If a spouse is on disability and they file for divorce will they get support money, even if the other party makes only 40K/year?

Get Legal Help Today

 Secured with SHA-256 Encryption

If a spouse is on disability and they file for divorce will they get support money, even if the other party makes only 40K/year?

Married for 16; wife went on disability for the last 10 years of it. They have 1 childwho is now 14. Wife has left. She makes a certain amount of disability, so would not be able to support herself completely. Would the court then allow spousal support and possibly bankrupt the husband?

Asked on July 23, 2011 Missouri

Answers:

M.T.G., Member, New York Bar / FreeAdvice Contributing Attorney

Answered 10 years ago | Contributor

Spousal support, also known as alimony or maintenance, is decided on a case by case basis.  If the parties can not agree then the courts will decide for them. It can be permanent or temproary. They look at the relevant economic factors including the distribution of the marital assets.  Some of the factors the court uses to decide are as follows: 

 (1) The financial resources of the party desiring support (2) The time necessary to acquire sufficient education or training to enable the party seeking maintenance to find appropriate employment; (3) The earning capacity of each spouse; (4) The standard of living established while married; (5) The financial obligations and resources of each spouse; (6) The length of the marriage; (7) The age and health condition of the spouse seeking maintenance; (8) The ability of the spouse from whom maintenance is sought to meet his needs while meeting those of the spouse seeking maintenance; (9) The conduct of the parties during the marriage; and (10) Any other relevant factors.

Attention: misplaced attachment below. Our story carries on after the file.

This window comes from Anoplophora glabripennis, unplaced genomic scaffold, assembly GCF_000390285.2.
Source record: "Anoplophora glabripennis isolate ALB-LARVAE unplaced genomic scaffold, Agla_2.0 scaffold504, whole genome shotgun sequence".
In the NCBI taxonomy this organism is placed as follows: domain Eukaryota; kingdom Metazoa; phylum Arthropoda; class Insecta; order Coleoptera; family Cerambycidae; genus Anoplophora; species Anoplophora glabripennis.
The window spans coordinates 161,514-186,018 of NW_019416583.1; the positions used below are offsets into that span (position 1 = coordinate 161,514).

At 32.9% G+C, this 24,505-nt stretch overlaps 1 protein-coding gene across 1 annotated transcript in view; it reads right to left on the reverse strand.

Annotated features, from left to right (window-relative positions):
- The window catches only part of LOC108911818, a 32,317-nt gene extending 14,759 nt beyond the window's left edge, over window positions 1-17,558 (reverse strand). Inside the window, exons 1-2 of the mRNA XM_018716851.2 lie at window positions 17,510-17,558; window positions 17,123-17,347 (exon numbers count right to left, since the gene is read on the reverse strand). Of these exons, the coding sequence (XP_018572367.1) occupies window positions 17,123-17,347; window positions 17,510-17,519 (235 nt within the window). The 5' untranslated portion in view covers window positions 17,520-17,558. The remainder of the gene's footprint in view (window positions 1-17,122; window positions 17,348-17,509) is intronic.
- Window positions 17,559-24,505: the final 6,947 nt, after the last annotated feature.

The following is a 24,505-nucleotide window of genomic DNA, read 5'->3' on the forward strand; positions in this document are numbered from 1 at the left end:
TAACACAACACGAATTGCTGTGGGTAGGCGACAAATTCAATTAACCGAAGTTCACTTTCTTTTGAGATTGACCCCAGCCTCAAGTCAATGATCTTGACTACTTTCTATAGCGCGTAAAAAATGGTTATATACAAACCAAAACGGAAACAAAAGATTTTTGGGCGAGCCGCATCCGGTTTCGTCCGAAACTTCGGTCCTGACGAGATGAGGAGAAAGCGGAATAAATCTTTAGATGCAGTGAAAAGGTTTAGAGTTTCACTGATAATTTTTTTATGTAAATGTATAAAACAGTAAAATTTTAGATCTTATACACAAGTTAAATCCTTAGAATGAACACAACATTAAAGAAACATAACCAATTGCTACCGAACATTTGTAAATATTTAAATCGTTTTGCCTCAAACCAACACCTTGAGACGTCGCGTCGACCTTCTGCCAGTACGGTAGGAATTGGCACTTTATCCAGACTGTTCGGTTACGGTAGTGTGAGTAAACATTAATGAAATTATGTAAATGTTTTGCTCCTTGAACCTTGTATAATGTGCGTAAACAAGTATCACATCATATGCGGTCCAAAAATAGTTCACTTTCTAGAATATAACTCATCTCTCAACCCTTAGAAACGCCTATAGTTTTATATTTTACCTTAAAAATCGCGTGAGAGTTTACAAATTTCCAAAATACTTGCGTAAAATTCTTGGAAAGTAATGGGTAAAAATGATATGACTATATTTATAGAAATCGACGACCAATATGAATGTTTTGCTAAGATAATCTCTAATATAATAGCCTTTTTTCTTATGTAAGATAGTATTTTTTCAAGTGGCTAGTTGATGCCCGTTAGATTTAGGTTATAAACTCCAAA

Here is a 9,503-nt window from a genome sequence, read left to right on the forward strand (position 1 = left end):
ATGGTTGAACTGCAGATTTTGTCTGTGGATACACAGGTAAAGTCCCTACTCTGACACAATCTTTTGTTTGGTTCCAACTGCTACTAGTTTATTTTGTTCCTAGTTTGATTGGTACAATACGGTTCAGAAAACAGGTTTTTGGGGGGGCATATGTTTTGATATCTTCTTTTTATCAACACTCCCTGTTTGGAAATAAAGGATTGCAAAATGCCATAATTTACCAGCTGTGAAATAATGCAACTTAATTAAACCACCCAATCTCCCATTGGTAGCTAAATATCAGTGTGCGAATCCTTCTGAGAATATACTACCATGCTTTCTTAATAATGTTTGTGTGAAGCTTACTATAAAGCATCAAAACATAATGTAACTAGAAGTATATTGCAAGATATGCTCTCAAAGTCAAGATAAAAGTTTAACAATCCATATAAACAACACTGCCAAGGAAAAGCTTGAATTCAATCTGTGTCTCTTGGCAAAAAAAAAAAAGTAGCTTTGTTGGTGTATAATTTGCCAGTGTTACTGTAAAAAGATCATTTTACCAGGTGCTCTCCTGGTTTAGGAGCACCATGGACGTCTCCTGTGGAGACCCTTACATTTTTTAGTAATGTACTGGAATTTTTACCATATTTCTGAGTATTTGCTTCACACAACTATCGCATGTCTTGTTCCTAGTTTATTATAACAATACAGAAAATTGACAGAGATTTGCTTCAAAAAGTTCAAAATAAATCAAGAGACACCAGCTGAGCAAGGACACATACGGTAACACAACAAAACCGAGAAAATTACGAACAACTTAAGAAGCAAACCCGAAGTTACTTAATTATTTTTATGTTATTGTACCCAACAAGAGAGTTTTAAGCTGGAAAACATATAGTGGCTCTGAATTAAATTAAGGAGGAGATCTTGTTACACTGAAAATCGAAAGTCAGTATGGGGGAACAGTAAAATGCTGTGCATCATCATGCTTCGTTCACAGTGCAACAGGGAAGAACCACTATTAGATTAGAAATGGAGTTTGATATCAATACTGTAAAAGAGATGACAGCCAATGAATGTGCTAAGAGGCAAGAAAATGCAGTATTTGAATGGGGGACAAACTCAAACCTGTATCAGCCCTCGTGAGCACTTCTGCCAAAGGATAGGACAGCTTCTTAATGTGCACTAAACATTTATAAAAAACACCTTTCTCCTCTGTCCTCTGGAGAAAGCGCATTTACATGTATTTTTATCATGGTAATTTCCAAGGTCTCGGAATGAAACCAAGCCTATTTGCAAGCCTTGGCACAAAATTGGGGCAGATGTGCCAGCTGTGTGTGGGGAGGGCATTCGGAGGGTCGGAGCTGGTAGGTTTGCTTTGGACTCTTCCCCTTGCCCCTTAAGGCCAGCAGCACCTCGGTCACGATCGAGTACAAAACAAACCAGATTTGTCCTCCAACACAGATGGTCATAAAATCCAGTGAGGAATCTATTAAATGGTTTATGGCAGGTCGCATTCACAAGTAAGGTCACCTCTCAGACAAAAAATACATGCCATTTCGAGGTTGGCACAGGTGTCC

Also, the order will state if it is modifiable or nonmodifiable. It can also have a set date for termination. Unless the maintenance order which includes a termination date is nonmodifiable, the court may order the maintenance decreased, increased, terminated, extended, or otherwise modified based upon a substantial and continuing change of circumstances which occurred prior to the termination date of the original order. (Missouri Statutes - Title 30 - Chapter 452 - Sections: 335 and 345)


IMPORTANT NOTICE: The Answer(s) provided above are for general information only. The attorney providing the answer was not serving as the attorney for the person submitting the question or in any attorney-client relationship with such person. Laws may vary from state to state, and sometimes change. Tiny variations in the facts, or a fact not set forth in a question, often can change a legal outcome or an attorney's conclusion. Although AttorneyPages.com has verified the attorney was admitted to practice law in at least one jurisdiction, he or she may not be authorized to practice law in the jurisdiction referred to in the question, nor is he or she necessarily experienced in the area of the law involved. Unlike the information in the Answer(s) above, upon which you should NOT rely, for personal advice you can rely upon we suggest you retain an attorney to represent you.

Get Legal Help Today

Find the right lawyer for your legal issue.

 Secured with SHA-256 Encryption